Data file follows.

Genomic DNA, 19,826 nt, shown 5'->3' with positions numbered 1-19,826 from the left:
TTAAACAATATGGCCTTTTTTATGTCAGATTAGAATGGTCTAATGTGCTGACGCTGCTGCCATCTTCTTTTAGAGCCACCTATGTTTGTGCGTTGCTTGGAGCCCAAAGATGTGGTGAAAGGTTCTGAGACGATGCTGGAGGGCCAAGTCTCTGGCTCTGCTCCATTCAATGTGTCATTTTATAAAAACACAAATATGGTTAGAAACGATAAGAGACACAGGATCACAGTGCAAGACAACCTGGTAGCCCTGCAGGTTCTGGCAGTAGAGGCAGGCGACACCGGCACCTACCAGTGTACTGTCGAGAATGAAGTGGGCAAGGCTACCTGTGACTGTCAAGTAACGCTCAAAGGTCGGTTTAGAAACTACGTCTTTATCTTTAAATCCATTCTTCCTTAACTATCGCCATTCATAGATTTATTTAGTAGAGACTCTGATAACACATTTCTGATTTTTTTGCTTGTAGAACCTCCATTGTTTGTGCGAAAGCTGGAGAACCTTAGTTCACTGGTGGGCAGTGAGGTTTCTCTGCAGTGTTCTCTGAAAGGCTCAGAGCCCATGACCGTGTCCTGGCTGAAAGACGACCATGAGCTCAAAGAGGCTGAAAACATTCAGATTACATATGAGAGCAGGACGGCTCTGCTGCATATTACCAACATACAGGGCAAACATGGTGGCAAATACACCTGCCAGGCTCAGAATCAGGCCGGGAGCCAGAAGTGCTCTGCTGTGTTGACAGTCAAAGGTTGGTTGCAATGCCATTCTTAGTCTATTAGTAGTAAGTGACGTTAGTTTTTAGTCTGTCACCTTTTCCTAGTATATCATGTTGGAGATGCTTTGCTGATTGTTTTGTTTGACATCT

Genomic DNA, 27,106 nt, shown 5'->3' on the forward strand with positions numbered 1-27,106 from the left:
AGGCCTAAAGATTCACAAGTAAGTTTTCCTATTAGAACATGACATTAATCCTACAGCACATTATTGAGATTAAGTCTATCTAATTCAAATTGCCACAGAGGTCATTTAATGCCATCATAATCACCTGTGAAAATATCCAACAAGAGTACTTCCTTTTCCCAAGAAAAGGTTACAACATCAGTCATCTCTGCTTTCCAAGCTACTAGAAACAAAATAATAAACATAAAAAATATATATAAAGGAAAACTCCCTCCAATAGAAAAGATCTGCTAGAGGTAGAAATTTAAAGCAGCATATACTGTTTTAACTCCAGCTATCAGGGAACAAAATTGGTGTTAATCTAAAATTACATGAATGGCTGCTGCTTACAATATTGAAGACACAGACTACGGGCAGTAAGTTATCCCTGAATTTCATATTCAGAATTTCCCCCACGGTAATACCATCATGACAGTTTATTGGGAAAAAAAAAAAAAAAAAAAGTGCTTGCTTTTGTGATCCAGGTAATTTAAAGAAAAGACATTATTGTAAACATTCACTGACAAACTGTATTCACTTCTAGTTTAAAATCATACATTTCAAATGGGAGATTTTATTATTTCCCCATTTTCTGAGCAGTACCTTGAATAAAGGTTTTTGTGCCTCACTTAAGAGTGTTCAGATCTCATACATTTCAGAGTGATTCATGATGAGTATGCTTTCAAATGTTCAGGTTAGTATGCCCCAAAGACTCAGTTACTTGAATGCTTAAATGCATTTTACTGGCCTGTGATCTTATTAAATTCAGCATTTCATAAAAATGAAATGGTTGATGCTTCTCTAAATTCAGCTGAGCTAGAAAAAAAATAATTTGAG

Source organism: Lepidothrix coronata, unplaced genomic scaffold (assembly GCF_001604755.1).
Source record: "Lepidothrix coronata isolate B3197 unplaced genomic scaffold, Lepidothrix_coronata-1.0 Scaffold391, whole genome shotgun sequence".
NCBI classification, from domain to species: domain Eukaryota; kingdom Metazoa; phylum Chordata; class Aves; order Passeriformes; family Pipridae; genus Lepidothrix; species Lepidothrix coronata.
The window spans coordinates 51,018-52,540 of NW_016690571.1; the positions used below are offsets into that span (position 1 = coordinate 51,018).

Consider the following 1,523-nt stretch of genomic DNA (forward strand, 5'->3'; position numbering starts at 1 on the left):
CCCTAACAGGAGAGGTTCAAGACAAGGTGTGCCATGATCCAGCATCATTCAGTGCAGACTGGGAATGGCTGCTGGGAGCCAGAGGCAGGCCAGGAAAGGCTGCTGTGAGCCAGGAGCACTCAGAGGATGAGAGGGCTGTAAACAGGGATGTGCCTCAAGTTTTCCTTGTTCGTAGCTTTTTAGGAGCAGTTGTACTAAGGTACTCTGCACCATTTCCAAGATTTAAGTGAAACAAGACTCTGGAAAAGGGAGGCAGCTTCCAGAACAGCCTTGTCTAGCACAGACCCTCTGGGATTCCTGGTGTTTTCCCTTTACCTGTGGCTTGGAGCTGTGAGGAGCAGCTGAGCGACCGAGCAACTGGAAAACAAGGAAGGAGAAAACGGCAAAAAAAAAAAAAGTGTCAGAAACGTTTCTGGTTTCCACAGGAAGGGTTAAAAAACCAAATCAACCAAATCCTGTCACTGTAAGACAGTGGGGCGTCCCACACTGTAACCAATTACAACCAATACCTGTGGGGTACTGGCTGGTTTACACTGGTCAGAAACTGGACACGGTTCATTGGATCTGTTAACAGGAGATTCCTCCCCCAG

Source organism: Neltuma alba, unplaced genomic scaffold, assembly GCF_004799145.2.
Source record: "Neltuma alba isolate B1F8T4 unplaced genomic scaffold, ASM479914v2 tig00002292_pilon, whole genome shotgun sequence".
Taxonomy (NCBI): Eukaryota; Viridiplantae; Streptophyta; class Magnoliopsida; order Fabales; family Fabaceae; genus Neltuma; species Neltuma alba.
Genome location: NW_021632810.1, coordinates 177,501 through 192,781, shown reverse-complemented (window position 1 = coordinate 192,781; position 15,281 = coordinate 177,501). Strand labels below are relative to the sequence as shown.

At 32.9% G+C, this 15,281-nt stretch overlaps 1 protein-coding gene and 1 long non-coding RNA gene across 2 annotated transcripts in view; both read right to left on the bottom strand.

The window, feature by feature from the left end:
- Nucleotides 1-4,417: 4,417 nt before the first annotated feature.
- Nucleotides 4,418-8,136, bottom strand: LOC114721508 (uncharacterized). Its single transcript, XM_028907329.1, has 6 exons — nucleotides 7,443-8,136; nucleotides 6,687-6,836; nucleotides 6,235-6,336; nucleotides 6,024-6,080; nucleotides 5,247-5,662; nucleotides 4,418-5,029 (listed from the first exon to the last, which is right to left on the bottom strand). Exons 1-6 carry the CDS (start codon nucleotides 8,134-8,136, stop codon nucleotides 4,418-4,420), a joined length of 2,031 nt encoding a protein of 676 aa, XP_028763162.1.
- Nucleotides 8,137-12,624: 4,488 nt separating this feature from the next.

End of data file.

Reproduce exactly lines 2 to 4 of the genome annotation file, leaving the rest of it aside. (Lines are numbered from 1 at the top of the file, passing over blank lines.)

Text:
TTAAACAATATGGCCTTTTTTATGTCAGATTAGAATGGTCTAATGTGCTGACGCTGCTGCCATCTTCTTTTAGAGCCACCTATGTTTGTGCGTTGCTTGGAGCCCAAAGATGTGGTGAAAGGTTCTGAGACGATGCTGGAGGGCCAAGTCTCTGGCTCTGCTCCATTCAATGTGTCATTTTATAAAAACACAAATATGGTTAGAAACGATAAGAGACACAGGATCACAGTGCAAGACAACCTGGTAGCCCTGCAGGTTCTGGCAGTAGAGGCAGGCGACACCGGCACCTACCAGTGTACTGTCGAGAATGAAGTGGGCAAGGCTACCTGTGACTGTCAAGTAACGCTCAAAGGTCGGTTTAGAAACTACGTCTTTATCTTTAAATCCATTCTTCCTTAACTATCGCCATTCATAGATTTATTTAGTAGAGACTCTGATAACACATTTCTGATTTTTTTGCTTGTAGAACCTCCATTGTTTGTGCGAAAGCTGGAGAACCTTAGTTCACTGGTGGGCAGTGAGGTTTCTCTGCAGTGTTCTCTGAAAGGCTCAGAGCCCATGACCGTGTCCTGGCTGAAAGACGACCATGAGCTCAAAGAGGCTGAAAACATTCAGATTACATATGAGAGCAGGACGGCTCTGCTGCATATTACCAACATACAGGGCAAACATGGTGGCAAATACACCTGCCAGGCTCAGAATCAGGCCGGGAGCCAGAAGTGCTCTGCTGTGTTGACAGTCAAAGGTTGGTTGCAATGCCATTCTTAGTCTATTAGTAGTAAGTGACGTTAGTTTTTAGTCTGTCACCTTTTCCTAGTATATCATGTTGGAGATGCTTTGCTGATTGTTTTGTTTGACATCT

Genomic DNA, 27,106 nt, shown 5'->3' on the forward strand with positions numbered 1-27,106 from the left:
AGGCCTAAAGATTCACAAGTAAGTTTTCCTATTAGAACATGACATTAATCCTACAGCACATTATTGAGATTAAGTCTATCTAATTCAAATTGCCACAGAGGTCATTTAATGCCATCATAATCACCTGTGAAAATATCCAACAAGAGTACTTCCTTTTCCCAAGAAAAGGTTACAACATCAGTCATCTCTGCTTTCCAAGCTACTAGAAACAAAATAATAAACATAAAAAATATATATAAAGGAAAACTCCCTCCAATAGAAAAGATCTGCTAGAGGTAGAAATTTAAAGCAGCATATACTGTTTTAACTCCAGCTATCAGGGAACAAAATTGGTGTTAATCTAAAATTACATGAATGGCTGCTGCTTACAATATTGAAGACACAGACTACGGGCAGTAAGTTATCCCTGAATTTCATATTCAGAATTTCCCCCACGGTAATACCATCATGACAGTTTATTGGGAAAAAAAAAAAAAAAAAAAGTGCTTGCTTTTGTGATCCAGGTAATTTAAAGAAAAGACATTATTGTAAACATTCACTGACAAACTGTATTCACTTCTAGTTTAAAATCATACATTTCAAATGGGAGATTTTATTATTTCCCCATTTTCTGAGCAGTACCTTGAATAAAGGTTTTTGTGCCTCACTTAAGAGTGTTCAGATCTCATACATTTCAGAGTGATTCATGATGAGTATGCTTTCAAATGTTCAGGTTAGTATGCCCCAAAGACTCAGTTACTTGAATGCTTAAATGCATTTTACTGGCCTGTGATCTTATTAAATTCAGCATTTCATAAAAATGAAATGGTTGATGCTTCTCTAAATTCAGCTGAGCTAGAAAAAAAATAATTTGAG